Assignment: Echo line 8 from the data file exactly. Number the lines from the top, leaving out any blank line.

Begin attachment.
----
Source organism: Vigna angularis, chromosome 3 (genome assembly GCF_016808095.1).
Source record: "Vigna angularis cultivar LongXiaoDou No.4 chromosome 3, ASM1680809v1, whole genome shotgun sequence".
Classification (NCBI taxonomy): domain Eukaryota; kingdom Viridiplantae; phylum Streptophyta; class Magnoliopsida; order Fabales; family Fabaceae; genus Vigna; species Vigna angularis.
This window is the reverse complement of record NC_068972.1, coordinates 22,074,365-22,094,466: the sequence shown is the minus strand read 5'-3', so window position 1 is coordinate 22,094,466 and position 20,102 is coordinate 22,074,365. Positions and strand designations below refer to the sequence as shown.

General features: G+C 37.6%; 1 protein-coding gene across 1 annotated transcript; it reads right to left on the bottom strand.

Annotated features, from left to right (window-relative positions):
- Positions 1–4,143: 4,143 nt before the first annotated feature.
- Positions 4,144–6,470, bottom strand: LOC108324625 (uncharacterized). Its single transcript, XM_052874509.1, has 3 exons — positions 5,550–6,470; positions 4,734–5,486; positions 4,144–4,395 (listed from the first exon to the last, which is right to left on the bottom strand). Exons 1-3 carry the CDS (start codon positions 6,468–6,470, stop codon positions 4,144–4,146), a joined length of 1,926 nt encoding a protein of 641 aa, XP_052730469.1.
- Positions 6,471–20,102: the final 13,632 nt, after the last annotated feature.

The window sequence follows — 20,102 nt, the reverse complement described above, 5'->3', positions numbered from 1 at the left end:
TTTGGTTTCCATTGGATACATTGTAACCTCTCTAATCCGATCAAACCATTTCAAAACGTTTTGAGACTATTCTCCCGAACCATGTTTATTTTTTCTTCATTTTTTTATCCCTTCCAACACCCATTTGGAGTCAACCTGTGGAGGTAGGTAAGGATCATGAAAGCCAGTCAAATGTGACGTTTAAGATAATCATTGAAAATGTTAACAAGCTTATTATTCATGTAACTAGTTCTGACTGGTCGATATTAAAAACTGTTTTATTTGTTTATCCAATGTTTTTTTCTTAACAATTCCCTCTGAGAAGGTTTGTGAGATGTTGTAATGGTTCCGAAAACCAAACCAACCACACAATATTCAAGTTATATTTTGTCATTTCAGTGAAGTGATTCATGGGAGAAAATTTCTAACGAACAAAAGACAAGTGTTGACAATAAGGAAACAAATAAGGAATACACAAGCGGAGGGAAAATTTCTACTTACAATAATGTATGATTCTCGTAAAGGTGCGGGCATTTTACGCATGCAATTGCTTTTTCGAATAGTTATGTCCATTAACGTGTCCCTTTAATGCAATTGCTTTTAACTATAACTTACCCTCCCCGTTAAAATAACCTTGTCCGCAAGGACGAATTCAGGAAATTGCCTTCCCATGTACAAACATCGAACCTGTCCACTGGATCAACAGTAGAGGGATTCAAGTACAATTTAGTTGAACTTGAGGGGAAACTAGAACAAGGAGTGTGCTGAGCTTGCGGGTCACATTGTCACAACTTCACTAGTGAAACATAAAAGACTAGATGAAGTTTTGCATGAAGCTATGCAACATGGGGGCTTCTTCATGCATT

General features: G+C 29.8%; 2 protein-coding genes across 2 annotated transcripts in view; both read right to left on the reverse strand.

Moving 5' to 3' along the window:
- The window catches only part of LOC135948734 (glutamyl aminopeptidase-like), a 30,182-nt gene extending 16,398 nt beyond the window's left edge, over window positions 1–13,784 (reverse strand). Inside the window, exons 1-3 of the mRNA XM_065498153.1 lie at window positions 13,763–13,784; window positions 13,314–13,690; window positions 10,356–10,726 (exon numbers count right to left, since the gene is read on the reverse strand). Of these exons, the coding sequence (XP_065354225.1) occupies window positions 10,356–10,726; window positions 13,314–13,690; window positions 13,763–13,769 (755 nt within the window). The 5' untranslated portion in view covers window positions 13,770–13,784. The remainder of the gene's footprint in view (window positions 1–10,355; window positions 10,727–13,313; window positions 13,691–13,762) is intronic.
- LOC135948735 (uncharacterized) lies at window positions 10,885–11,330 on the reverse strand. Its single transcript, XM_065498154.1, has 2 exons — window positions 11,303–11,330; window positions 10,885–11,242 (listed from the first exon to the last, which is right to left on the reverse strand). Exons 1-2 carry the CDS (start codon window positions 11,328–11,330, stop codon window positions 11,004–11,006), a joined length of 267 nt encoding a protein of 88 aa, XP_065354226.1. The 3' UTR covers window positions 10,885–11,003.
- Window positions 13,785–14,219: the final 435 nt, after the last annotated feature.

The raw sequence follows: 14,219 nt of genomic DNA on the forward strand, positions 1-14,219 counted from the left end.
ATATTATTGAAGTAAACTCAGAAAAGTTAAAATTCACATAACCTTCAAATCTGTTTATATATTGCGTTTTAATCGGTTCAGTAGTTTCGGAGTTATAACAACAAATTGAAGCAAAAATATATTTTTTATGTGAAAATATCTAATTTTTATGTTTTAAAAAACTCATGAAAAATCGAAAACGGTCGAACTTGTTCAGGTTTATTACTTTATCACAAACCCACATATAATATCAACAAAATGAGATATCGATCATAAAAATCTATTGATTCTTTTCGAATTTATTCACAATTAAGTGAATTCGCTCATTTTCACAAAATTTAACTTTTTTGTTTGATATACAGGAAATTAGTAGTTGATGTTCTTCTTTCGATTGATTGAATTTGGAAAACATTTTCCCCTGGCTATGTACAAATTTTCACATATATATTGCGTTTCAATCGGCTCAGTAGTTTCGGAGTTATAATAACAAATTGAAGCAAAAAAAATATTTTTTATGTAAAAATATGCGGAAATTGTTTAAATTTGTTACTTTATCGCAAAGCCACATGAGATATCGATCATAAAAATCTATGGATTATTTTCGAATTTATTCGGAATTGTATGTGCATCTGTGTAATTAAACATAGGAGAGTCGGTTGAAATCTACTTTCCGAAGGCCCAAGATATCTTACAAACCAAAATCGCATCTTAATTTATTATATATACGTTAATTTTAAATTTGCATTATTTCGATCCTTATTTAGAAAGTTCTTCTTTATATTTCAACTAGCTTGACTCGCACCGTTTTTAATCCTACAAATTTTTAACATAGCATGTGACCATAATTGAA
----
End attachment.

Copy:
- Positions 4,144–6,470, bottom strand: LOC108324625 (uncharacterized). Its single transcript, XM_052874509.1, has 3 exons — positions 5,550–6,470; positions 4,734–5,486; positions 4,144–4,395 (listed from the first exon to the last, which is right to left on the bottom strand). Exons 1-3 carry the CDS (start codon positions 6,468–6,470, stop codon positions 4,144–4,146), a joined length of 1,926 nt encoding a protein of 641 aa, XP_052730469.1.